On May 25, a 21-year-old soldier named Cédric Cordiez was stabbed in the neck in the La Defense district of Paris. He survived, but the aggressor’s intention was clearly to kill him (possibly even to sever his head). Four days later, a suspect referred to as Alexandre D., a 22 year-old-convert to Islam, was arrested. He confessed to having acted “on religious grounds.”

The Cordiez case is quite similar to the public killing and beheading in London of Lee Rigby, a British soldier, on May 22. One of Rigby’s murderers, Michael Adebolajo, a 28-year-old British-African convert to Islam, claimed to have acted in order to retaliate against the British military operations “against Muslims” in Afghanistan. “It is an eye for an eye, a tooth for a tooth,”  he said before being arrested by the police. “We swear by Allah Almighty that we will never stop fighting you.”

Manuel Valls, the French interior minister, drew another, even scarier, parallel: he mentioned Mohamed Merah, the deadliest jihadist terrorist to have operated in France so far.

A French citizen of Algerian descent, Merah shot eight people in eight days last year, from March 11 to March 19: seven were killed on the spot, one survived as a quadriplegic. The victims were selected according to clear criteria. Merah first targeted “defectors “: young men of North African or Caribbean origin serving in the French military (and thus likely to fight or to have fought other Muslims in places like Afghanistan or Mali). Then he murdered Jews (since Jews are deemed to be, as a race, enemies of Islam): three preteen children and a teacher at a Jewish school.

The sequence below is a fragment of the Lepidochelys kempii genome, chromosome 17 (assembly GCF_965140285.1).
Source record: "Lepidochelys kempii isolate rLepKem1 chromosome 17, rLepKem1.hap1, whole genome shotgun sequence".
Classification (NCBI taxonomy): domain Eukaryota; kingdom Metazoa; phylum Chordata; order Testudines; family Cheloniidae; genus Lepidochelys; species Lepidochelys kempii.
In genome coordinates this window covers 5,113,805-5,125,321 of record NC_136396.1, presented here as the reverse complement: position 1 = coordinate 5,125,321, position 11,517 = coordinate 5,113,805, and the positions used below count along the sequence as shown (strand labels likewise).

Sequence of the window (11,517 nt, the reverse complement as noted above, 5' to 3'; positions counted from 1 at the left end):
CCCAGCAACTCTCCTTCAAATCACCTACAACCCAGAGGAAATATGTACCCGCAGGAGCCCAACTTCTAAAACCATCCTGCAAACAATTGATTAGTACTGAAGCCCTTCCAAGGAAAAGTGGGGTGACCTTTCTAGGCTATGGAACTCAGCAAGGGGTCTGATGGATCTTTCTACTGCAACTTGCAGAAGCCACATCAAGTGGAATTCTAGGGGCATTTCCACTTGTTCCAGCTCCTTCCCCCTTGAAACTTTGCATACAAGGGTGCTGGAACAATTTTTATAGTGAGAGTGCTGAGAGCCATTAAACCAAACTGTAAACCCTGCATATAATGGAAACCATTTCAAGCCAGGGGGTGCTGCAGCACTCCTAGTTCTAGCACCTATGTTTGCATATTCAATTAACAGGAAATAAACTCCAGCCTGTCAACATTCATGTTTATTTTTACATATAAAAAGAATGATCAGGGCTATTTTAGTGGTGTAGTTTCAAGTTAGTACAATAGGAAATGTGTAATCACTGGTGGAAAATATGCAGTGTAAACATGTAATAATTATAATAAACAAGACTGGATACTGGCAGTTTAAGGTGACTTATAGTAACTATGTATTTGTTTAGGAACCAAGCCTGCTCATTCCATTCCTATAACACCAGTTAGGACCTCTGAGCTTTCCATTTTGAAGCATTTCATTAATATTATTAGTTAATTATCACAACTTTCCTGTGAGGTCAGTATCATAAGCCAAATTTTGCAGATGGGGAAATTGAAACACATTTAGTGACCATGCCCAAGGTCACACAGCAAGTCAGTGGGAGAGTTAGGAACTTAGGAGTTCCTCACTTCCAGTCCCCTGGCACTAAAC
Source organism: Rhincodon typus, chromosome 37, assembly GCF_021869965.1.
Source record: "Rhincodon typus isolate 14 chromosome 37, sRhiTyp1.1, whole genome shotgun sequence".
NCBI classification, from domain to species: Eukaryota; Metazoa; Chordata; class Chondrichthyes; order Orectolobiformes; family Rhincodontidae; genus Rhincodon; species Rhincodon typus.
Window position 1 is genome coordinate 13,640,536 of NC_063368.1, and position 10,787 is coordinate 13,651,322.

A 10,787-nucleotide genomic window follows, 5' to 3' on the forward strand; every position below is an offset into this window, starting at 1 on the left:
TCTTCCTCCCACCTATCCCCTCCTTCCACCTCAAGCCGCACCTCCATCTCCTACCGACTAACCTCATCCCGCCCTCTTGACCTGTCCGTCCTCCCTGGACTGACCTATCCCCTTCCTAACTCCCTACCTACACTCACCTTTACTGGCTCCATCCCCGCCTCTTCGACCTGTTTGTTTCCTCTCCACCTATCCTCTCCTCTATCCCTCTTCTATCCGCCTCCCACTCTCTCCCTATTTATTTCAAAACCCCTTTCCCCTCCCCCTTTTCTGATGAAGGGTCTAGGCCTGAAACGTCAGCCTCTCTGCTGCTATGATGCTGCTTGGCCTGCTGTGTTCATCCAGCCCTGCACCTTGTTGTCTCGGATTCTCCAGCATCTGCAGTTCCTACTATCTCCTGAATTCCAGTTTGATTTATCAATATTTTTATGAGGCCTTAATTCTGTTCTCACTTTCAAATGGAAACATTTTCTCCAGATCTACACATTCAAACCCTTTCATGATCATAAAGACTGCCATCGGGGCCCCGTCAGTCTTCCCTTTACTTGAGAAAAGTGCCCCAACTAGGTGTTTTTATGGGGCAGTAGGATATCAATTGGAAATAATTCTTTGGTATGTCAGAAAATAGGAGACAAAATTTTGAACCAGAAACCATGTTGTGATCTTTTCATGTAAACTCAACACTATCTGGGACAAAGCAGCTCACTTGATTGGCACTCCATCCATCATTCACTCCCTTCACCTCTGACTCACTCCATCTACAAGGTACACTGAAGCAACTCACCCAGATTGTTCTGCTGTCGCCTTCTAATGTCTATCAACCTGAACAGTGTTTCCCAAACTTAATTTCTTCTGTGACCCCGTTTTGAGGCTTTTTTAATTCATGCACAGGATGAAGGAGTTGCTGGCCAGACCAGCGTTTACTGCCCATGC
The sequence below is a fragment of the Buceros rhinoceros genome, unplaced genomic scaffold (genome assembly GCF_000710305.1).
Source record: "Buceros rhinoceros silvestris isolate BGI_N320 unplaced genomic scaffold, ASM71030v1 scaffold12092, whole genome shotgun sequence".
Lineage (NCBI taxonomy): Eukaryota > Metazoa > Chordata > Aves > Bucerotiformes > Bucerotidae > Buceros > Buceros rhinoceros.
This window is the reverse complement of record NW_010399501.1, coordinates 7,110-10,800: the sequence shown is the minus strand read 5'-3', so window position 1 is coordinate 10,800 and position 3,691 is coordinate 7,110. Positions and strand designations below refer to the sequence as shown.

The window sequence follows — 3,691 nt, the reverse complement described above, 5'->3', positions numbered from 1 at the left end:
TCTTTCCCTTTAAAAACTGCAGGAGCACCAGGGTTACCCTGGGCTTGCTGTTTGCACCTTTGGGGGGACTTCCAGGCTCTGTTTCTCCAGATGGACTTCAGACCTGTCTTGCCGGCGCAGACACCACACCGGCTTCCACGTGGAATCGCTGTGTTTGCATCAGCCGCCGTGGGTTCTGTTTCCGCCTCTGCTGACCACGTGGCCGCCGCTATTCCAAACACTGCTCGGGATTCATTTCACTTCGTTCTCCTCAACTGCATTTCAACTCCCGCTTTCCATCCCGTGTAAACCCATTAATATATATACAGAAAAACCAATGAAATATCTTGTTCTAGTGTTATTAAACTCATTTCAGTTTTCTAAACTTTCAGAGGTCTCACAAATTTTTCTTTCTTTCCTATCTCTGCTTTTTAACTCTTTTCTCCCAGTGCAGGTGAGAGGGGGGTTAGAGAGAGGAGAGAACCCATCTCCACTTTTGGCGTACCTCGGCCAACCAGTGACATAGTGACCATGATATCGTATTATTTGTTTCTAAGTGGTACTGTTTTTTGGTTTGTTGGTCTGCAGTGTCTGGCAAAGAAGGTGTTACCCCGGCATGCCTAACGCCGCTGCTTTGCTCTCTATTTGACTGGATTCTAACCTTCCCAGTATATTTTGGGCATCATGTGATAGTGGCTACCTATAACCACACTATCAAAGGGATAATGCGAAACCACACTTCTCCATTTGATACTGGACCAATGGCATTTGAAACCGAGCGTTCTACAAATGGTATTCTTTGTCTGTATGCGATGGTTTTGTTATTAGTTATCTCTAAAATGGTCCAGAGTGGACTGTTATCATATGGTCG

“There are several dozens, perhaps even several hundred, potential Merahs in our country,” Valls somberly observed during a press conference on May 29. Indeed, investigations linked to the bombing on September 19, 2012, of a kosher shop in Sarcelles led the police, one month later, to a ramified Islamist network involved in stockpiling weapons and explosive material and in gathering information about Jewish personalities and organizations. Sources say that several other networks have been found since then.

However, some wonder whether the French police and security agencies are indeed “discovering” radical and seditious groups and individuals or just dealing more seriously with groups and individuals they already knew. The fact is that both Merah and Alexandre D. had been followed closely for years and identified as security risks prior to their crimes. The police and the agencies were aware that Merah had extensively traveled to no less than 25 Middle Eastern, Central Asian, Far Eastern, and African countries, including Afghanistan. They even had been briefed negatively about him by the Pakistani and American security agencies. Nevertheless, they had not taken steps against him.

As for Alexandre D. — or Abdelillah, as he insisted on being called after his conversion — Le Monde reports that he was put on file as early as February 20 by SDIG, the special branch of DCRI (the domestic security agency) that monitors Islamist activities. Nothing was done to prevent him from taking action.

Why not? One answer is that democratic countries are not supposed to arrest or intern citizens on the mere suspicion that they might be involved in crimes in the future. Another answer is that preventive action can be counterproductive, as any police department knows: as soon as you arrest suspects, other suspects, or criminals yet undetected, go into hiding.